Quarter of British Para-athletes 'don't feel cared about'
A quarter of Britain's leading Para-athletes do not feel cared about as a person, a recent survey has found.
The findings - obtained by the BBC - were part of a British Athletics 'Culture Health Check' feedback session at a World Class Programme weekend.
More than 80% of the 49 athletes on the programme responded and received the results earlier this month.
Among several conclusions was that "athletes feel like a medal commodity and disposable".
UK Sport has asked all sports to take part in a review of the culture across the high performance system after a series of athlete welfare scandals.
The findings also revealed:
- 28% of athletes surveyed disagreed that feedback is valued
- Not all (93%) are proud to be part of the programme
- There was "disengagement between staff and athletes"
- Stakeholder input was "low and negative"
- Under a section titled 'Mental Health', the 'interpretation of results' included: "shocked at the amount of athletes that feel this way [not cared about as a person]"
- A lack of information when it comes to classification and the need to "remove the fear of voicing your opinion"
- Among suggested improvements was "external support - not British Athletics or the English Institute of Sport - but someone that is not invested in elite performance"
In November, MPs heard evidence of cheating in the classification system, with Paralympian Baroness Tanni-Grey Thompson testifying that athletes were threatened with non-selection if they spoke out.
A new code outlining the processes of classification of British Paralympians, allowing them to report alleged abuse of the system independently of their governing body, is set to introduced.
The survey also produced some positive findings. Athletes were told that 95% of them had agreed that the World Class Programme (WCP) "adds value" and that they were most proud of "how much [staff] care", "positive feedback", and a "willingness to improve the WCP".
What do the governing bodies say?
In a statement, British Athletics said it "welcomed the implementation of the Culture Health Check" and that they were proactive in encouraging athletes to respond "as openly and honestly as possible".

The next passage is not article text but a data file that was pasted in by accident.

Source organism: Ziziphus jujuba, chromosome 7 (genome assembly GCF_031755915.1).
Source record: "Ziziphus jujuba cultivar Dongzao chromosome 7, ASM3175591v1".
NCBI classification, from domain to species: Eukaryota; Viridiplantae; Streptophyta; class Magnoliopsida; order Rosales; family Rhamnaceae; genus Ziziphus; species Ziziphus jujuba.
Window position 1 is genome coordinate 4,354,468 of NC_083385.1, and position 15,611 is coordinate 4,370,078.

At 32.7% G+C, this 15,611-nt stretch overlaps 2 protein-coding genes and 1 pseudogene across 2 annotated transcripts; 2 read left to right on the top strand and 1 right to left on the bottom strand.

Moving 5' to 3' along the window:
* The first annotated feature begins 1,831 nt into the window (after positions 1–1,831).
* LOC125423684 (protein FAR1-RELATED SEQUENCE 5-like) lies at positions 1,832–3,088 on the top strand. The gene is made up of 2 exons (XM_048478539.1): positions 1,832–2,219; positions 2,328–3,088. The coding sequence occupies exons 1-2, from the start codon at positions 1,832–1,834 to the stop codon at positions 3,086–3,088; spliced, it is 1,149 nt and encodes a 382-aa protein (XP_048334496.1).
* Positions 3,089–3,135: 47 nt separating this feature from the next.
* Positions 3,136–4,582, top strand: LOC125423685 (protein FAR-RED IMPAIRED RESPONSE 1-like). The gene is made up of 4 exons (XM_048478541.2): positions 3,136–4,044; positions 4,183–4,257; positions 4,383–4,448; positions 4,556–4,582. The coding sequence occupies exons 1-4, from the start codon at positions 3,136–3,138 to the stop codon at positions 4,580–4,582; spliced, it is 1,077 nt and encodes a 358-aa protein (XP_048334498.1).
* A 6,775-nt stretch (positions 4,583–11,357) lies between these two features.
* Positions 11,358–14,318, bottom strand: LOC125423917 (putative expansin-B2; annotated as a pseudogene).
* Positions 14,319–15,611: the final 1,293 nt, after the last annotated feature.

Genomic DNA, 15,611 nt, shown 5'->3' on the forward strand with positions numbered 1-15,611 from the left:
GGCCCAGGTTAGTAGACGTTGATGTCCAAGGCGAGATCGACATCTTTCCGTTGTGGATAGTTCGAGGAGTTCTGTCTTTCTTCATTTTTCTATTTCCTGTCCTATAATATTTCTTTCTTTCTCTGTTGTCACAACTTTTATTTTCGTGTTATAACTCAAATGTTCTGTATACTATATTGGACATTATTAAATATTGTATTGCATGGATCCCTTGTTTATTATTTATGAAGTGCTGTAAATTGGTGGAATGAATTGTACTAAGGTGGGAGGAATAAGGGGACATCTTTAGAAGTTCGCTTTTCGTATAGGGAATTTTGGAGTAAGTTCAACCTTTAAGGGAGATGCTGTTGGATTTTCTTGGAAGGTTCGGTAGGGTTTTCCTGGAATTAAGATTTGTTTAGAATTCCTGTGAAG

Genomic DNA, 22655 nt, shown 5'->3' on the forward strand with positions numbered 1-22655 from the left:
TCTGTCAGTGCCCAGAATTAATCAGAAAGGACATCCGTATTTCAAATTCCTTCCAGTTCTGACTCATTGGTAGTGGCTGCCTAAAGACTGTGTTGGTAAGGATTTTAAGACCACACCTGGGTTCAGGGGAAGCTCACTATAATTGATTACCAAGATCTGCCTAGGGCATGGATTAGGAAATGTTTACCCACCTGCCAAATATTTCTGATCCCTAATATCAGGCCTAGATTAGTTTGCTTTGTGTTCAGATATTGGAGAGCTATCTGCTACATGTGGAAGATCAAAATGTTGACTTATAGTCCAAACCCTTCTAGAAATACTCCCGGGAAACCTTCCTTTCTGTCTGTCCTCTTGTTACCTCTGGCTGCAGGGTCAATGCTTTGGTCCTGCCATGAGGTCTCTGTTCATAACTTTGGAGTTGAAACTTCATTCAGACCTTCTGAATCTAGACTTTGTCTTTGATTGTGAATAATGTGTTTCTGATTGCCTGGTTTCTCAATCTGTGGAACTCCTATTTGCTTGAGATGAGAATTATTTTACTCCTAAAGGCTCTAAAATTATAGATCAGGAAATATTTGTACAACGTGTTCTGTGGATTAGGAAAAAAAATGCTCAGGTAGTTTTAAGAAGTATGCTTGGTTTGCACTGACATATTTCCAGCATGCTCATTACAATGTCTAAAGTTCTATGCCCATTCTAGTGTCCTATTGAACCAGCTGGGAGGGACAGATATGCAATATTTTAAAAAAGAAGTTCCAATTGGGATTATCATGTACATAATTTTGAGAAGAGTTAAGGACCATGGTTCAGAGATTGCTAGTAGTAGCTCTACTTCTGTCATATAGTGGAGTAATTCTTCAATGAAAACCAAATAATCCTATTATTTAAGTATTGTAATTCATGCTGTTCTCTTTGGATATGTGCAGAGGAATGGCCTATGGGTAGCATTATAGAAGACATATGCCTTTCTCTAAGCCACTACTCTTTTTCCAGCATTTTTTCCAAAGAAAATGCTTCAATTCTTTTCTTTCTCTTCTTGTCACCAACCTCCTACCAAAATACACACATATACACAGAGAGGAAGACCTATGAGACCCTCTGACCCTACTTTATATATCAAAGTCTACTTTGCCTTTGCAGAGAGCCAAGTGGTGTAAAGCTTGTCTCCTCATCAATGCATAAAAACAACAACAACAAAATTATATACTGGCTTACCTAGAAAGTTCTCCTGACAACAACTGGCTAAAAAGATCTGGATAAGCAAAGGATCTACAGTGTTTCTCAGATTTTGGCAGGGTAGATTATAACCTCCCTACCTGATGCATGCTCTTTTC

Athletes were "invited to a structured feedback session to explore some of the areas of negative feedback", which was attended by three members of their newly-elected independent athletes commission.
A statement read: "While there was a wide range of positive feedback, we focussed this session on those areas identified as needing improvement.
"This reflects our continuing determination to remain a leader in developing productive engagement with athletes on our World Class Programme."
UK Sport said they would "not be commenting on any aspects" of the results and criticised the fact that the findings were leaked.
"We have made the commitment to our athletes, sports, staff and stakeholders who are contributing to this work that the information they provide will remain absolutely confidential," read a statement.
"It is disappointing that some have chosen to break this confidentiality and undermine the whole process of improvement we are undertaking through our work with sports."
The emails that UK Athletics sent to athletes earlier this month informing them of the results contained no reference to confidentiality.
However, six-time Paralympic club throw and discus medallist Stephen Miller also said he was "disappointed" in the leak.
"Through the athletes' commission and advisory group there are now official and robust channels through which athletes and coaches can voice their feedback, opinions, concerns and issues," he tweeted.
"I've always felt incredibly lucky, proud and honoured to be part of the World Class Programme."
F51 Paralympic and world club throwing champion Jo Butterfield said the meeting was "immensely positive", while Hannah Cockroft, 15-time Paralympic and World gold medallist in T34 wheelchair racing, also spoke of her disappointment at the information being leaked.
"We as a team were most surprised about people not feeling cared about," she said.